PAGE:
Caution: Blind Boarder

Earlier this year, I tried skiing for the first time as a vision-impaired person. You must be wondering how this is possible. Well, the Breckenridge Outdoor Educational Center (or BOEC) is a non-profit organization dedicated to making outdoor recreational activities possible for people of all ability levels. This means the blind, the amputee, the autistic can ski in the winter or raft the whitewater rapids in the summer. Instructors are highly skilled and trained, and I can speak from personal experience because Jeff, my ski instructor in February was fantastic, and this time when I tried snowboarding, Wendy was also phenomenal.

That’s right, I tried snowboarding this time. I had wanted to snowboard in February since my husband and friends mostly all board, but the BOEC warned me that snowboarding was harder to pick up and that I’d be better off skiing if I were only staying for a couple of days. But this time, I defied my senses and decided to try boarding anyway.

Off to Breckenridge again we go. It was the very beginning of ski season so the snow was pretty icy. But to my surprise, I picked up boarding basics in 1.5 days! I owe it all to my awesome instructor, Wendy, who got me doing toes the first day and then some heels and even connecting a few turns by second day’s end. I used to skateboard a little when I was in high school, so maybe some of that carried over. Mostly (aside from the great instructor), though, I think my fearlessness gave me an edge. Most of my friends when they first learned to board fell frequently because they were too scared of the slopes. But because all I could see was vast whiteness, I didn’t know how steep a run was or where the cliffs were, so I had to just trust my teacher and my instincts. And this gave me almost no fear. Of course, every time I knew I was about to crash, I did get scared, but only because my tailbone remembers exactly how much it hurts to fall. Now as I write this post, it’s been a couple of weeks since the trip, and my tailbone is still hurtin’. What I want for Christmas? Butt pads, please!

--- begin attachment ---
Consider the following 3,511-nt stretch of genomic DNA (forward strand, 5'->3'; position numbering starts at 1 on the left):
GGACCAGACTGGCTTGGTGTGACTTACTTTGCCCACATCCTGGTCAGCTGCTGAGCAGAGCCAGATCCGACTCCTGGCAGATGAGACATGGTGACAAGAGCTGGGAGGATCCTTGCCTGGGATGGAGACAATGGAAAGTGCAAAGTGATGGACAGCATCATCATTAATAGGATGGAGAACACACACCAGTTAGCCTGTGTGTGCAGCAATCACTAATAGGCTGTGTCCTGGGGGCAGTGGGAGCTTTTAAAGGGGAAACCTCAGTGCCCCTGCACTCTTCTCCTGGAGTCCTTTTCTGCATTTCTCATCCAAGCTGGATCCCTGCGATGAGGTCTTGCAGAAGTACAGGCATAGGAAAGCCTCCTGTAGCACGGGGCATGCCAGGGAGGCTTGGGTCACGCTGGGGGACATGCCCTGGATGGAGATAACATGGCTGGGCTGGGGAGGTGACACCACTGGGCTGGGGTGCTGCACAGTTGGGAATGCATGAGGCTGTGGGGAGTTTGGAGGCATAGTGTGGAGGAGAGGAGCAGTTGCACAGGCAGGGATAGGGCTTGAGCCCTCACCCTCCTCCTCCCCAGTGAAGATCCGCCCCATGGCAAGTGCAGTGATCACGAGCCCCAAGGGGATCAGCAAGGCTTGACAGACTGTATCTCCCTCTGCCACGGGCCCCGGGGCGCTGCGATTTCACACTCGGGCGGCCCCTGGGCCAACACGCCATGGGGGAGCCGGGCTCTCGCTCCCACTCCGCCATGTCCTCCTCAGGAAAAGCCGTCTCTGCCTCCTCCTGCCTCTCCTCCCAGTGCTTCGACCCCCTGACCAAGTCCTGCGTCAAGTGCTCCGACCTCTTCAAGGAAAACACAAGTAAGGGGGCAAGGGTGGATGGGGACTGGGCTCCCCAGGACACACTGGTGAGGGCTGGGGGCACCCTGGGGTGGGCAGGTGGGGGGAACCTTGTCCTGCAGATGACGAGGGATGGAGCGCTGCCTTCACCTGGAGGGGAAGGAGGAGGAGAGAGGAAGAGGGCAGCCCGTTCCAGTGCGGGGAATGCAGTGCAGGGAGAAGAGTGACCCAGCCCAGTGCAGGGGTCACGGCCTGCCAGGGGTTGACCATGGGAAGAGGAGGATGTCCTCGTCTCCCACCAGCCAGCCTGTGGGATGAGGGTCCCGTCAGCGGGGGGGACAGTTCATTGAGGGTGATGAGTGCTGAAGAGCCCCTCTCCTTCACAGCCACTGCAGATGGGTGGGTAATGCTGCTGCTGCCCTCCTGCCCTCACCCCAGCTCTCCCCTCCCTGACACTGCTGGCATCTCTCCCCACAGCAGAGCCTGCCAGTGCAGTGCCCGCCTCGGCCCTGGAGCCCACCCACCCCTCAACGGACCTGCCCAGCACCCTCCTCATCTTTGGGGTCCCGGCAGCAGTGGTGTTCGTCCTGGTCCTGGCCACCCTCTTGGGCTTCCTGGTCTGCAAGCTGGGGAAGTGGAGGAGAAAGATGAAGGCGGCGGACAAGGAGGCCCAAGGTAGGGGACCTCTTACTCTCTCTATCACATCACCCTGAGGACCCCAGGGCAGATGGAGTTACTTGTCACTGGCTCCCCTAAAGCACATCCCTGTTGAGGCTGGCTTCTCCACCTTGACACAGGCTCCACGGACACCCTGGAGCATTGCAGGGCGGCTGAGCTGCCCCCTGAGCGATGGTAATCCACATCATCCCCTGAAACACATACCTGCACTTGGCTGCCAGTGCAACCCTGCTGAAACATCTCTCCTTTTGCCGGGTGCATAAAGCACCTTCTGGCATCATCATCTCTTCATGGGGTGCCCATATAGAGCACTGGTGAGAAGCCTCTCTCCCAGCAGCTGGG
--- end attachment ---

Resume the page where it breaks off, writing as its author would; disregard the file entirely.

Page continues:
Snowboarding was fun, and I found it easier than skiing. I had less motion sickness this time which made the experience more enjoyable. (The motion sickness is from not being able to tell if I’m moving or at a standstill because everything is just white.) I also got to see a very pregnant Erin while there. It was good to catch up in person even though I’d just seen her the month before at NMO Patient Day. This time, though, both our husbands got to also catch up.

John caught some of my boarding on video. Here it is for your viewing pleasure. I hope this both encourages and inspires all of you out there living with a vision impairment or Neuromyelitis Optica (NMO) to realize that you can do almost anything if you put your mind to it and want it badly enough. Don’t let the disease limit your joy in life. Happy holidays!